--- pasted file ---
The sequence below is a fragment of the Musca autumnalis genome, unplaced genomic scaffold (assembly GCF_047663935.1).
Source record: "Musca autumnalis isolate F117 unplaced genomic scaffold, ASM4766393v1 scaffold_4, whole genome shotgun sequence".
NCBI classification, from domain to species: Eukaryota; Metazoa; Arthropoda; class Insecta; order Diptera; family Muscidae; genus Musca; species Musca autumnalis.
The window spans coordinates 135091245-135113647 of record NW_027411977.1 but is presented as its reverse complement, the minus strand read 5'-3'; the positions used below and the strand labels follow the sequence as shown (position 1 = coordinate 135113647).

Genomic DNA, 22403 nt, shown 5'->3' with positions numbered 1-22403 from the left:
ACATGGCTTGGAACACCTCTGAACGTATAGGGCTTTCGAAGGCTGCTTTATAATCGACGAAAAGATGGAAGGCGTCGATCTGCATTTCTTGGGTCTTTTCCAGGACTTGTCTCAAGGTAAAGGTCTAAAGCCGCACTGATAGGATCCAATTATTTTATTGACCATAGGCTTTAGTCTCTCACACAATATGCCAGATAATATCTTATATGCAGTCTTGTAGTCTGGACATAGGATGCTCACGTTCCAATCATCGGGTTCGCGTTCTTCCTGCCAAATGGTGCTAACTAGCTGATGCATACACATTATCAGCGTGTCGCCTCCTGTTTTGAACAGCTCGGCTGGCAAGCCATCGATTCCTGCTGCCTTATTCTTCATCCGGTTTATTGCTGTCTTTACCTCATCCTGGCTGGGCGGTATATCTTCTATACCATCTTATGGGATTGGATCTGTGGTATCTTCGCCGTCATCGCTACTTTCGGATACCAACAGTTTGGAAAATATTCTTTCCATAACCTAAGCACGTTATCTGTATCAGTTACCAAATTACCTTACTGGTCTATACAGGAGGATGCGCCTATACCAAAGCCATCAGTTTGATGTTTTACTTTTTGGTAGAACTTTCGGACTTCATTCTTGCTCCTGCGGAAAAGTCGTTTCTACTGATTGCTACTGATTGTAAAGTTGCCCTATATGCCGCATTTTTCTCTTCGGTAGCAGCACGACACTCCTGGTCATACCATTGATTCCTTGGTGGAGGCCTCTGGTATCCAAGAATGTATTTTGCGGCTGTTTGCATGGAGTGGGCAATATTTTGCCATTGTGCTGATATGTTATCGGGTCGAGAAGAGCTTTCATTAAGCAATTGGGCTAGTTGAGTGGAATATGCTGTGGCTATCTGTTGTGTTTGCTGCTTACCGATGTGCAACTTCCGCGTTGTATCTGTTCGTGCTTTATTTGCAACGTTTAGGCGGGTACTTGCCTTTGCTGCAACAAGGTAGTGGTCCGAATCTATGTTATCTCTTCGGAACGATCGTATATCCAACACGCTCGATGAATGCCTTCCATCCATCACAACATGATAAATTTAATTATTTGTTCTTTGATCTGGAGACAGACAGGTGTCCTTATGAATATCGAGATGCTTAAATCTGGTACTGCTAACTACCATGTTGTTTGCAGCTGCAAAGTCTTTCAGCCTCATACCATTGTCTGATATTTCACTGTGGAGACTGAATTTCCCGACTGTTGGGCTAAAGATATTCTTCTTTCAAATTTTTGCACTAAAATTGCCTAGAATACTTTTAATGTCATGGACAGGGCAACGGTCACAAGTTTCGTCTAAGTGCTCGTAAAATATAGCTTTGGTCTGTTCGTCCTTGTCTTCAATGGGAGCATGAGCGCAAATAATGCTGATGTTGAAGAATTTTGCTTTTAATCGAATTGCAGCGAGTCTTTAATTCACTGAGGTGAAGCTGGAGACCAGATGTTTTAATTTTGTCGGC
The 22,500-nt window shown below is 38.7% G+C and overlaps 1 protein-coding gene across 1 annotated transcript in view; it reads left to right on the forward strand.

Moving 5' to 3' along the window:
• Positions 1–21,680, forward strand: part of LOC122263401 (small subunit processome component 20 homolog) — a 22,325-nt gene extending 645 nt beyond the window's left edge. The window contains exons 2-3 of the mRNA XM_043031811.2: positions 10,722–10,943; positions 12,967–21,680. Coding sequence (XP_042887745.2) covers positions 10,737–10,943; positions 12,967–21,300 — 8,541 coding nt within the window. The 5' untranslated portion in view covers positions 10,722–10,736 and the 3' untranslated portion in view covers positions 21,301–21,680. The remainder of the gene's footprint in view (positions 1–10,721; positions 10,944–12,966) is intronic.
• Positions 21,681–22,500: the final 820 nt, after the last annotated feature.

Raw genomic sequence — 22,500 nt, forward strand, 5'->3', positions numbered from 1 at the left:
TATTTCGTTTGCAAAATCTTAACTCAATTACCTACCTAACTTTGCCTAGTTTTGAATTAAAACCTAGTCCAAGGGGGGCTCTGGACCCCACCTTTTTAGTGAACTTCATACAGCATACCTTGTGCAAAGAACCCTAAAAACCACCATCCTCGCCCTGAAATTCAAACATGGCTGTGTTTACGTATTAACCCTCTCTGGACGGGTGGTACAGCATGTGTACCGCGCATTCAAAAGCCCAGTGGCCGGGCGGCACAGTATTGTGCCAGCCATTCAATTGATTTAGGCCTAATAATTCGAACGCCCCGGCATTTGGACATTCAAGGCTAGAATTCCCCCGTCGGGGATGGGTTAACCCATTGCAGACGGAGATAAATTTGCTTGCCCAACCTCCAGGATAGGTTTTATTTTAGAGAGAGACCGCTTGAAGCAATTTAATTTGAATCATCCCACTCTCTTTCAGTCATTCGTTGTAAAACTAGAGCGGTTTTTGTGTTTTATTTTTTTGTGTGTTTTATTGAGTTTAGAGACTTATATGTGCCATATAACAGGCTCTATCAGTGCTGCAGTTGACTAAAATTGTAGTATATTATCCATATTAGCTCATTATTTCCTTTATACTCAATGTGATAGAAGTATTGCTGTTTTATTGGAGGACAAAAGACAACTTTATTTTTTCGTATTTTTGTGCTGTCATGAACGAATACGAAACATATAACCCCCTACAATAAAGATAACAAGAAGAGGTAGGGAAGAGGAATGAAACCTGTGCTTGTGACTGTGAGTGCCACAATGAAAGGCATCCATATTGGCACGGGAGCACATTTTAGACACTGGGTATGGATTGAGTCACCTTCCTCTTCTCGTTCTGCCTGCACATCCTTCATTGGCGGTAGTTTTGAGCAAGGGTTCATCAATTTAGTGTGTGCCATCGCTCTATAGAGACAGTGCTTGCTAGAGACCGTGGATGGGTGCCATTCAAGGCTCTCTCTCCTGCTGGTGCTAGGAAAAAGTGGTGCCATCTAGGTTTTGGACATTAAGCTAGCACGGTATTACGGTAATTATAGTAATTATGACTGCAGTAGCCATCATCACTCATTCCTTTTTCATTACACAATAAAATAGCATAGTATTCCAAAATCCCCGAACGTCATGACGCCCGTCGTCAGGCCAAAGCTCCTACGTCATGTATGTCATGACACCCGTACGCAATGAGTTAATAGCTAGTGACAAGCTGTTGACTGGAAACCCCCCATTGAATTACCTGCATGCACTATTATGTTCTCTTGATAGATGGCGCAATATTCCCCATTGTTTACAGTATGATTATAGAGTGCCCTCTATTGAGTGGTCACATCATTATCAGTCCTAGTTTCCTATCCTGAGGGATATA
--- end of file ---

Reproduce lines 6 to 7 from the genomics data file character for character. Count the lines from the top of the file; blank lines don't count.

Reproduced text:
ACATGGCTTGGAACACCTCTGAACGTATAGGGCTTTCGAAGGCTGCTTTATAATCGACGAAAAGATGGAAGGCGTCGATCTGCATTTCTTGGGTCTTTTCCAGGACTTGTCTCAAGGTAAAGGTCTAAAGCCGCACTGATAGGATCCAATTATTTTATTGACCATAGGCTTTAGTCTCTCACACAATATGCCAGATAATATCTTATATGCAGTCTTGTAGTCTGGACATAGGATGCTCACGTTCCAATCATCGGGTTCGCGTTCTTCCTGCCAAATGGTGCTAACTAGCTGATGCATACACATTATCAGCGTGTCGCCTCCTGTTTTGAACAGCTCGGCTGGCAAGCCATCGATTCCTGCTGCCTTATTCTTCATCCGGTTTATTGCTGTCTTTACCTCATCCTGGCTGGGCGGTATATCTTCTATACCATCTTATGGGATTGGATCTGTGGTATCTTCGCCGTCATCGCTACTTTCGGATACCAACAGTTTGGAAAATATTCTTTCCATAACCTAAGCACGTTATCTGTATCAGTTACCAAATTACCTTACTGGTCTATACAGGAGGATGCGCCTATACCAAAGCCATCAGTTTGATGTTTTACTTTTTGGTAGAACTTTCGGACTTCATTCTTGCTCCTGCGGAAAAGTCGTTTCTACTGATTGCTACTGATTGTAAAGTTGCCCTATATGCCGCATTTTTCTCTTCGGTAGCAGCACGACACTCCTGGTCATACCATTGATTCCTTGGTGGAGGCCTCTGGTATCCAAGAATGTATTTTGCGGCTGTTTGCATGGAGTGGGCAATATTTTGCCATTGTGCTGATATGTTATCGGGTCGAGAAGAGCTTTCATTAAGCAATTGGGCTAGTTGAGTGGAATATGCTGTGGCTATCTGTTGTGTTTGCTGCTTACCGATGTGCAACTTCCGCGTTGTATCTGTTCGTGCTTTATTTGCAACGTTTAGGCGGGTACTTGCCTTTGCTGCAACAAGGTAGTGGTCCGAATCTATGTTATCTCTTCGGAACGATCGTATATCCAACACGCTCGATGAATGCCTTCCATCCATCACAACATGATAAATTTAATTATTTGTTCTTTGATCTGGAGACAGACAGGTGTCCTTATGAATATCGAGATGCTTAAATCTGGTACTGCTAACTACCATGTTGTTTGCAGCTGCAAAGTCTTTCAGCCTCATACCATTGTCTGATATTTCACTGTGGAGACTGAATTTCCCGACTGTTGGGCTAAAGATATTCTTCTTTCAAATTTTTGCACTAAAATTGCCTAGAATACTTTTAATGTCATGGACAGGGCAACGGTCACAAGTTTCGTCTAAGTGCTCGTAAAATATAGCTTTGGTCTGTTCGTCCTTGTCTTCAATGGGAGCATGAGCGCAAATAATGCTGATGTTGAAGAATTTTGCTTTTAATCGAATTGCAGCGAGTCTTTAATTCACTGAGGTGAAGCTGGAGACCAGATGTTTTAATTTTGTCGGC
The 22,500-nt window shown below is 38.7% G+C and overlaps 1 protein-coding gene across 1 annotated transcript in view; it reads left to right on the forward strand.